The difference between eyelets and grommets is actually a subtle one.  The ratio between flange diameter and hole size tends to be a bit larger in grommets, allowing their larger flanges to grip more surface area on the material into which they are set.

For more information on eyelet and grommet measurement and terminology, please read this article.

Some customers feel that an eyelet flange is more attractive than a grommet’s and choose their part according to their aesthetic preference alone.

As mentioned above, the larger-flanged grommet is often preferred when set in a flexible material, such as flags and tarps, while eyelets tend to be the preference in harder materials such as plastics and metals.

There is also a common misconception that grommets consist of two pieces (the grommet and washer).  However, this is not the case, despite the fact that grommets are normally sold as a grommet and washer set.  A handful of customers may use a grommet without a washer, while others will employ a washer with their eyelets.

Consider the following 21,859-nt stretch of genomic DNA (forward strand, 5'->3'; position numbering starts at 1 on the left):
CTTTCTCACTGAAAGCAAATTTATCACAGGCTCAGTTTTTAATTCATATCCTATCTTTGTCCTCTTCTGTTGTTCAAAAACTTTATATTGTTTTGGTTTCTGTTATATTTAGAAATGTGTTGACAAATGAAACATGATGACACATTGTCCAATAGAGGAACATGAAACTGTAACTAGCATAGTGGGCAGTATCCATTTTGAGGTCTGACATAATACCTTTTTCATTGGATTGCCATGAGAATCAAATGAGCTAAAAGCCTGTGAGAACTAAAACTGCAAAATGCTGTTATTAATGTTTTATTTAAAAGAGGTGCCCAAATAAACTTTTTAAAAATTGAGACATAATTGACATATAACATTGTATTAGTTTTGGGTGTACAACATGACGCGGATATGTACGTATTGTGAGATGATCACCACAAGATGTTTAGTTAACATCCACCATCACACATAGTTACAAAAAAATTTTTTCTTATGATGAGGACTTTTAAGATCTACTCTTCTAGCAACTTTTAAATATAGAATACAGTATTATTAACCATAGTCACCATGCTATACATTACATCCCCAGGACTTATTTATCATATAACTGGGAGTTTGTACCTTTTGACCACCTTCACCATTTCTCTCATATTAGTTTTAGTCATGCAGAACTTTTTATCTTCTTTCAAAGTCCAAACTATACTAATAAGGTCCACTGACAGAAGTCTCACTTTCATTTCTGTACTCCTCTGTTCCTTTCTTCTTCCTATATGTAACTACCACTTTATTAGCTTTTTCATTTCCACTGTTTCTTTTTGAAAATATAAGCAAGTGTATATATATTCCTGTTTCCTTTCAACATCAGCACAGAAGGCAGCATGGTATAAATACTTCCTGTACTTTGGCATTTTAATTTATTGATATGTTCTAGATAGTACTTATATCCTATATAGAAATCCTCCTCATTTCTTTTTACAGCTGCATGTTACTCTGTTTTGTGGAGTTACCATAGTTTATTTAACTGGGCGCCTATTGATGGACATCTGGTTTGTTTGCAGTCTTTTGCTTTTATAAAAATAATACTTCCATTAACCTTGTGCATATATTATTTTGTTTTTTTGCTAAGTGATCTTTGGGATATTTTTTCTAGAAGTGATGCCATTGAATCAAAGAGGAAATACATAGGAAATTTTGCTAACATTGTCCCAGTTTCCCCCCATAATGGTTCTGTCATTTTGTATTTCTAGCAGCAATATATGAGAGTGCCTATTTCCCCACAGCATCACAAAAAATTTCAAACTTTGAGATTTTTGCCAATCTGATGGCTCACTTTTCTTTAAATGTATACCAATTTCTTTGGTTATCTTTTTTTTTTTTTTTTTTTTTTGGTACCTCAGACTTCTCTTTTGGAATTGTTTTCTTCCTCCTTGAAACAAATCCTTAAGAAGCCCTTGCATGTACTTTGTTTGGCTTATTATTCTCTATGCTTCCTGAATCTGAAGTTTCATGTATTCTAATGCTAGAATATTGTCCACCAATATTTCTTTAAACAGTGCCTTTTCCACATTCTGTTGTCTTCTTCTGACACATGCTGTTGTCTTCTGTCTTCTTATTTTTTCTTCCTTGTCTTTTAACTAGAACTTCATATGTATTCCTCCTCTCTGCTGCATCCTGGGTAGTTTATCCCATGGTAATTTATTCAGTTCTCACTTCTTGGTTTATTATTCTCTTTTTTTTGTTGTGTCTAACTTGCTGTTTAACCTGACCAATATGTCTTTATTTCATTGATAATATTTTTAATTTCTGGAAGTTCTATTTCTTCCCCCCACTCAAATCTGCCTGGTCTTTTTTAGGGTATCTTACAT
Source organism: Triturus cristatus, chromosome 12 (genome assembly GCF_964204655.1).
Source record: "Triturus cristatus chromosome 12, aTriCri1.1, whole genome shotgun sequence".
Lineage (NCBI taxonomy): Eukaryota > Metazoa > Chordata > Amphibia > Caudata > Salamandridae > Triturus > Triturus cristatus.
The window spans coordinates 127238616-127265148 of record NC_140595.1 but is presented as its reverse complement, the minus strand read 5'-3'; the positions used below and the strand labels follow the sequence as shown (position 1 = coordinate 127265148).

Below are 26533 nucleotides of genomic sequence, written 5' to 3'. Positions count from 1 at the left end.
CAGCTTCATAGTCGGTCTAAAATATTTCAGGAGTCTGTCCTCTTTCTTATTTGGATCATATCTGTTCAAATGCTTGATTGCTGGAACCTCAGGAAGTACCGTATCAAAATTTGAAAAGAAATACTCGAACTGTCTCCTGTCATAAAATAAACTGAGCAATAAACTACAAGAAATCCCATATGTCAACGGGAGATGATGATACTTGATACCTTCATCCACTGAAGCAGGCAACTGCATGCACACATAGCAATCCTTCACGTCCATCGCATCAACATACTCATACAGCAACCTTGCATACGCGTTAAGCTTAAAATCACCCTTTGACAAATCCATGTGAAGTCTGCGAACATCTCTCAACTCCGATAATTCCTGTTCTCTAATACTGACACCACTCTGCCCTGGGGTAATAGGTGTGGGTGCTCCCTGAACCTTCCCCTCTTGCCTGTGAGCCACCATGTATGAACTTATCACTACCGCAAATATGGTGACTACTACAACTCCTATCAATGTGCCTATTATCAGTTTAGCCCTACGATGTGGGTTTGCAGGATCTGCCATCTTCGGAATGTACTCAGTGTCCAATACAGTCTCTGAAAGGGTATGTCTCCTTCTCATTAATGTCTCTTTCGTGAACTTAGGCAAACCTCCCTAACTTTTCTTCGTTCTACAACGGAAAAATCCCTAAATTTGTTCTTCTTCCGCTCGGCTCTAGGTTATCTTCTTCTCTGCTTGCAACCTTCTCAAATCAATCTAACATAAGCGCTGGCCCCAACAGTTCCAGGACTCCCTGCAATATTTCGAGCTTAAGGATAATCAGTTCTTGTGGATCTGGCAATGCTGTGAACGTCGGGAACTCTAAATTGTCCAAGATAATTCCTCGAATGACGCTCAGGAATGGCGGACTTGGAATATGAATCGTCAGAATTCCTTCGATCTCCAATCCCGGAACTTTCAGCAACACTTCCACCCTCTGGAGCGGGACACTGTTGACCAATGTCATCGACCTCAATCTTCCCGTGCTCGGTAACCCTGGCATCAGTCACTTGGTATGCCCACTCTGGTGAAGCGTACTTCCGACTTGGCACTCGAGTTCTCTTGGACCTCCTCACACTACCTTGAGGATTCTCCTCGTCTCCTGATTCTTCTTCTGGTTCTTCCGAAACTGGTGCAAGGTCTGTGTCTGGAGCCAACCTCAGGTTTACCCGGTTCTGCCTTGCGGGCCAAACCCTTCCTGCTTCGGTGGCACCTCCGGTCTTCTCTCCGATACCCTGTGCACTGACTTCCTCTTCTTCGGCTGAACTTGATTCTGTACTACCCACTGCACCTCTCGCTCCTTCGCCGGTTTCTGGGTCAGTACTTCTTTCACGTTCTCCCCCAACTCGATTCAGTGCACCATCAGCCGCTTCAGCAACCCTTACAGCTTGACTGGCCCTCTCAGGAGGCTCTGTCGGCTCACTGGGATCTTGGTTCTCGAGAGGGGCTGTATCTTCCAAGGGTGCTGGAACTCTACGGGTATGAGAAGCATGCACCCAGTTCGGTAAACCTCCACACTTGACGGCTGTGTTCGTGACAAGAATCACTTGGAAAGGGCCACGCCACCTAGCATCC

Additionally, grommets are theoretically sized using industry standards (e.g. #00, #0, #1 etc.), whereas eyelets are dimensionally non-standard in the context of the industry as a whole.

These standard grommet designations originated decades ago when the United States government adopted them based on Stimpson’s own product line.  Over the years, however, different manufacturers have veered from these standards and, as a result, trade size no longer necessarily translates to dimensional compatibility between manufacturers.

In short, whether you choose an eyelet or a grommet depends upon your particular application.